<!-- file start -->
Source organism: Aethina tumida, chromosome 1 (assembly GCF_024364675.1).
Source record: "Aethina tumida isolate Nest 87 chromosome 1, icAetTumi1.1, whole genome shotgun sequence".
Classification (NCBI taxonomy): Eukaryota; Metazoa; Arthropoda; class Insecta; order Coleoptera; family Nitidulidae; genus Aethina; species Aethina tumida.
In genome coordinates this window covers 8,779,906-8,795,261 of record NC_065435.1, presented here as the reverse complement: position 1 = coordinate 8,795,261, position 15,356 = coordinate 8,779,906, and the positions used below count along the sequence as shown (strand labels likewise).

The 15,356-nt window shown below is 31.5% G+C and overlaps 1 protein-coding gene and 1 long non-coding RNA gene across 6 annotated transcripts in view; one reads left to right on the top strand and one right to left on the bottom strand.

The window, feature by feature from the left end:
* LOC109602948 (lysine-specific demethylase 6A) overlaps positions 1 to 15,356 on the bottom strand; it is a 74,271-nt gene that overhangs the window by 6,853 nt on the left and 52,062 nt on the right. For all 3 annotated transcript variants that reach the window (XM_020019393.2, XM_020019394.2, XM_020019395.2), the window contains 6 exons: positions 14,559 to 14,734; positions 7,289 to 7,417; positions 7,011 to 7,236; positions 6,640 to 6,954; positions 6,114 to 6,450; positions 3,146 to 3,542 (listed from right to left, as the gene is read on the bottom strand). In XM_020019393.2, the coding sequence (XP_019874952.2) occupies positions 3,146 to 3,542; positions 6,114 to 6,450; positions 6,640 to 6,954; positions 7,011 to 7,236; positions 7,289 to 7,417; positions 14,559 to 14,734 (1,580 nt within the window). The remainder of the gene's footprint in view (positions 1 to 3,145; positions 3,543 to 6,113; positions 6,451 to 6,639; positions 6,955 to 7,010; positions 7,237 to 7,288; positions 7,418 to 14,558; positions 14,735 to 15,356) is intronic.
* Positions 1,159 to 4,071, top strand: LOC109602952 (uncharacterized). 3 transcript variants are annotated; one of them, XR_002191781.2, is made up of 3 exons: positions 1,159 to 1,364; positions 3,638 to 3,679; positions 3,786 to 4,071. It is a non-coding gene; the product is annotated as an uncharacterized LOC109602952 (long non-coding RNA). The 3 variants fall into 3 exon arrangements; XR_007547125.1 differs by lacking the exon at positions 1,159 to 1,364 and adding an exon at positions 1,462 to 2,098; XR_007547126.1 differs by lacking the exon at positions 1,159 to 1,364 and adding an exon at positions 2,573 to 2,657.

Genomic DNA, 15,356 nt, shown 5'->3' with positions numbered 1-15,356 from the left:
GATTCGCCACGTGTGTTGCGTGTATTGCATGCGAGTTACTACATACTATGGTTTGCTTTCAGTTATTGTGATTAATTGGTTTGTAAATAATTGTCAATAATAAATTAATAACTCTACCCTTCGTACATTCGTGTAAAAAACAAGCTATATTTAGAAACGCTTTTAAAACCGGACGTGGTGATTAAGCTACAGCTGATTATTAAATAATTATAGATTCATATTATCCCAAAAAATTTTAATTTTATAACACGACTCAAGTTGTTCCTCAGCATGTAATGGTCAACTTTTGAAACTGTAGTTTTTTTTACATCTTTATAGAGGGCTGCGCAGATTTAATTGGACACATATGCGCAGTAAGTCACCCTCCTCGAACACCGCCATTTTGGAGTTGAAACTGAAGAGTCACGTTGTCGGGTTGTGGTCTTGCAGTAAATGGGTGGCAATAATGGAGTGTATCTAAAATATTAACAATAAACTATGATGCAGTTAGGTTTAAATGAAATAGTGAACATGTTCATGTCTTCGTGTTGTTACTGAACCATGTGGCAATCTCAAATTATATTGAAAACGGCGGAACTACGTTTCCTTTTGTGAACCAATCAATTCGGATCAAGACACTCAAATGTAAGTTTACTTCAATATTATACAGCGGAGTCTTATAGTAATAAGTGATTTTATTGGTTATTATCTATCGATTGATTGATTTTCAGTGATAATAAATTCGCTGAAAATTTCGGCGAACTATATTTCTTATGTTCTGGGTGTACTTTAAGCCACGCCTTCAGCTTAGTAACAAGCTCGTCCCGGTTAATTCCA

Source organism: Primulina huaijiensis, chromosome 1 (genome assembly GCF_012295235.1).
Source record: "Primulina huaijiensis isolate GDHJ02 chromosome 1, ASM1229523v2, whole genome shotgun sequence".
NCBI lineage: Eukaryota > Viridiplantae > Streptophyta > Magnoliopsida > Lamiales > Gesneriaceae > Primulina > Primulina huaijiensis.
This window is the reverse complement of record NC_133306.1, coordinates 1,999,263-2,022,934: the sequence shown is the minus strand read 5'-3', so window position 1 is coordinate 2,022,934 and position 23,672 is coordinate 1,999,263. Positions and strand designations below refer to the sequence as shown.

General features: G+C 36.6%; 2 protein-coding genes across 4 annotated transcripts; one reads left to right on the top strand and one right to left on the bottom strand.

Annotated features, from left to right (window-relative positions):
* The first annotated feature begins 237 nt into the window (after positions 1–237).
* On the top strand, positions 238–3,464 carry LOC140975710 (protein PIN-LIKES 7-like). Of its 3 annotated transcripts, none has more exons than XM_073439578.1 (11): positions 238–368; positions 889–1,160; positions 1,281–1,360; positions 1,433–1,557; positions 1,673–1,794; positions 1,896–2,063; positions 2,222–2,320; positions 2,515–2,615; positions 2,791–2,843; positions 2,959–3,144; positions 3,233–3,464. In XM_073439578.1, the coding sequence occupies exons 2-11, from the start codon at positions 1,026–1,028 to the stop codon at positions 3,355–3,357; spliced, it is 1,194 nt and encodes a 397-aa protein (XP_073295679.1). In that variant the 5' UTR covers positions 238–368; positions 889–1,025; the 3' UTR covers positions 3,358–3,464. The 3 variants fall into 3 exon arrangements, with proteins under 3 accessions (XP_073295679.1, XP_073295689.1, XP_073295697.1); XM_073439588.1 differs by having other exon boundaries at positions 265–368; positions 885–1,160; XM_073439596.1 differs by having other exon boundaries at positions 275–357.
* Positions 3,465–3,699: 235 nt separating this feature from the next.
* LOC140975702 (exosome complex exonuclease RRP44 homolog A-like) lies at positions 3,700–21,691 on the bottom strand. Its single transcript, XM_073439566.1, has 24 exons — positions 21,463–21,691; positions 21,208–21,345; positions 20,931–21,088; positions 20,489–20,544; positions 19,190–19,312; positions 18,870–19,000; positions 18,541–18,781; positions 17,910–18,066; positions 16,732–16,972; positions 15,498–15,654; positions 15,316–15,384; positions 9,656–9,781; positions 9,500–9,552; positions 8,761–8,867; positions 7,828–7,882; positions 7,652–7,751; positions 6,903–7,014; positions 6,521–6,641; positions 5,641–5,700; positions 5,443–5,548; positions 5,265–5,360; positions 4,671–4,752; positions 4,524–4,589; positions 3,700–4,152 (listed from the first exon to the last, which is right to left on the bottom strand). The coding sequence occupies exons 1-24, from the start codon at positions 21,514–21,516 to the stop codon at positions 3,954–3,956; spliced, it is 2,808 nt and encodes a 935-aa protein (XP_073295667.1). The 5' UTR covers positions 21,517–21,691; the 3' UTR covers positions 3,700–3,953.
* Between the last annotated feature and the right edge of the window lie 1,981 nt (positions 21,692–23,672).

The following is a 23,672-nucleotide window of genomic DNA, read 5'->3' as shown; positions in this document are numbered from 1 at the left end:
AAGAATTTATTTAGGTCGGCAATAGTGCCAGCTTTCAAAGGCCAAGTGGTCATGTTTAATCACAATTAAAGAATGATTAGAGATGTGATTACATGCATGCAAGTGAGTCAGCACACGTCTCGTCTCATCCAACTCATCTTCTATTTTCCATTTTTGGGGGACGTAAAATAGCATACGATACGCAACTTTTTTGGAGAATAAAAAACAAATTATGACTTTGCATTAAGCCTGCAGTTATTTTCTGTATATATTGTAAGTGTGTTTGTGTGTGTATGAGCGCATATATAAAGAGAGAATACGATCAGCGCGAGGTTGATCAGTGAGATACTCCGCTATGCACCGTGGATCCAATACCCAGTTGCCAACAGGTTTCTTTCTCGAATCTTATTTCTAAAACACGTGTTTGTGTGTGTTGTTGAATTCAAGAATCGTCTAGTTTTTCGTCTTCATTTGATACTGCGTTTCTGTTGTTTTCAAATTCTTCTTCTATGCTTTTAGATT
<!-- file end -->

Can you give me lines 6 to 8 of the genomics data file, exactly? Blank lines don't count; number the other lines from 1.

The window, feature by feature from the left end:
* LOC109602948 (lysine-specific demethylase 6A) overlaps positions 1 to 15,356 on the bottom strand; it is a 74,271-nt gene that overhangs the window by 6,853 nt on the left and 52,062 nt on the right. For all 3 annotated transcript variants that reach the window (XM_020019393.2, XM_020019394.2, XM_020019395.2), the window contains 6 exons: positions 14,559 to 14,734; positions 7,289 to 7,417; positions 7,011 to 7,236; positions 6,640 to 6,954; positions 6,114 to 6,450; positions 3,146 to 3,542 (listed from right to left, as the gene is read on the bottom strand). In XM_020019393.2, the coding sequence (XP_019874952.2) occupies positions 3,146 to 3,542; positions 6,114 to 6,450; positions 6,640 to 6,954; positions 7,011 to 7,236; positions 7,289 to 7,417; positions 14,559 to 14,734 (1,580 nt within the window). The remainder of the gene's footprint in view (positions 1 to 3,145; positions 3,543 to 6,113; positions 6,451 to 6,639; positions 6,955 to 7,010; positions 7,237 to 7,288; positions 7,418 to 14,558; positions 14,735 to 15,356) is intronic.
* Positions 1,159 to 4,071, top strand: LOC109602952 (uncharacterized). 3 transcript variants are annotated; one of them, XR_002191781.2, is made up of 3 exons: positions 1,159 to 1,364; positions 3,638 to 3,679; positions 3,786 to 4,071. It is a non-coding gene; the product is annotated as an uncharacterized LOC109602952 (long non-coding RNA). The 3 variants fall into 3 exon arrangements; XR_007547125.1 differs by lacking the exon at positions 1,159 to 1,364 and adding an exon at positions 1,462 to 2,098; XR_007547126.1 differs by lacking the exon at positions 1,159 to 1,364 and adding an exon at positions 2,573 to 2,657.